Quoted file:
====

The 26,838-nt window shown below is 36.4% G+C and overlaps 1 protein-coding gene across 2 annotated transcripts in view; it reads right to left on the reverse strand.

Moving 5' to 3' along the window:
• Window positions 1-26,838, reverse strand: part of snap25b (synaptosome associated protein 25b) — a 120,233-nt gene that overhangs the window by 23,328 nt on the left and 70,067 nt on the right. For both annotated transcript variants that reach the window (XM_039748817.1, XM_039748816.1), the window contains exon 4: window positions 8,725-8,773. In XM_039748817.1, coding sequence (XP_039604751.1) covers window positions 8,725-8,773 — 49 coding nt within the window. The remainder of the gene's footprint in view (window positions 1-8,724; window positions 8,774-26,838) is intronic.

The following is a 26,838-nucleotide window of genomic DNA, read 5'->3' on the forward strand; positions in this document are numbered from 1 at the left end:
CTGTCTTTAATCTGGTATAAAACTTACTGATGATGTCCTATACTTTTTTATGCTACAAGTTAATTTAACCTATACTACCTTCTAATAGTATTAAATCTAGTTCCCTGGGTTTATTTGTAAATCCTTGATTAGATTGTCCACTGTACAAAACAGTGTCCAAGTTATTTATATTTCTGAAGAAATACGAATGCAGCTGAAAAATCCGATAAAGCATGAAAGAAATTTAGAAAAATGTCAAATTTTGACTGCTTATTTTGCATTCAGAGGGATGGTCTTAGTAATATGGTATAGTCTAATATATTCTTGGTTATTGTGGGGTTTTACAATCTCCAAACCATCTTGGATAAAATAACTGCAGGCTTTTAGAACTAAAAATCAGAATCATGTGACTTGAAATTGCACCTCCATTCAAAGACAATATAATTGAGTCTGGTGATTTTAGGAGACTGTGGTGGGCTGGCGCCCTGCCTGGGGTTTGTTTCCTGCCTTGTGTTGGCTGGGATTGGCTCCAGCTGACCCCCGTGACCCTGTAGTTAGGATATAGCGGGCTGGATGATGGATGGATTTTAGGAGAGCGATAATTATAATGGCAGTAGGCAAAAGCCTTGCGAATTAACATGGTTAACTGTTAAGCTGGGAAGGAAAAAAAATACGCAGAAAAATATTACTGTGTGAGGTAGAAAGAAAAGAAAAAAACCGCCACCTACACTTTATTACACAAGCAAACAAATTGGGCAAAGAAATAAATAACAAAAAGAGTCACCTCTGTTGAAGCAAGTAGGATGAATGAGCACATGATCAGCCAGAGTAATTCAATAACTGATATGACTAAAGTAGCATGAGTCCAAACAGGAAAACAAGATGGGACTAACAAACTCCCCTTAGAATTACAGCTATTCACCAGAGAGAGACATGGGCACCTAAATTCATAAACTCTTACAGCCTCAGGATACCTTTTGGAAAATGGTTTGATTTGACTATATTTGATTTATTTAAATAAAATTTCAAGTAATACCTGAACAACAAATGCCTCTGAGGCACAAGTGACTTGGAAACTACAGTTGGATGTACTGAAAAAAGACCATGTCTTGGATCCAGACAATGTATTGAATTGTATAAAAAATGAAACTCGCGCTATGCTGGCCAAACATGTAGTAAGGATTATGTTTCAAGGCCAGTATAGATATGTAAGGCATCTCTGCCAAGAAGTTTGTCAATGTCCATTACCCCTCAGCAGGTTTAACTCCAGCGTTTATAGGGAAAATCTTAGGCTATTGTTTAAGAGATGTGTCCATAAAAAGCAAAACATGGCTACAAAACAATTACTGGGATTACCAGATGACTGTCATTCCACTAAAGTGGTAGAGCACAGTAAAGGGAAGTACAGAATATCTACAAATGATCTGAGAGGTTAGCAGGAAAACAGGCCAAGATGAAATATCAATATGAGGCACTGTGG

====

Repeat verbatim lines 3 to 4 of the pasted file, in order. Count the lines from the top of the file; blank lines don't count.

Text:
• Window positions 1-26,838, reverse strand: part of snap25b (synaptosome associated protein 25b) — a 120,233-nt gene that overhangs the window by 23,328 nt on the left and 70,067 nt on the right. For both annotated transcript variants that reach the window (XM_039748817.1, XM_039748816.1), the window contains exon 4: window positions 8,725-8,773. In XM_039748817.1, coding sequence (XP_039604751.1) covers window positions 8,725-8,773 — 49 coding nt within the window. The remainder of the gene's footprint in view (window positions 1-8,724; window positions 8,774-26,838) is intronic.

The following is a 26,838-nucleotide window of genomic DNA, read 5'->3' on the forward strand; positions in this document are numbered from 1 at the left end: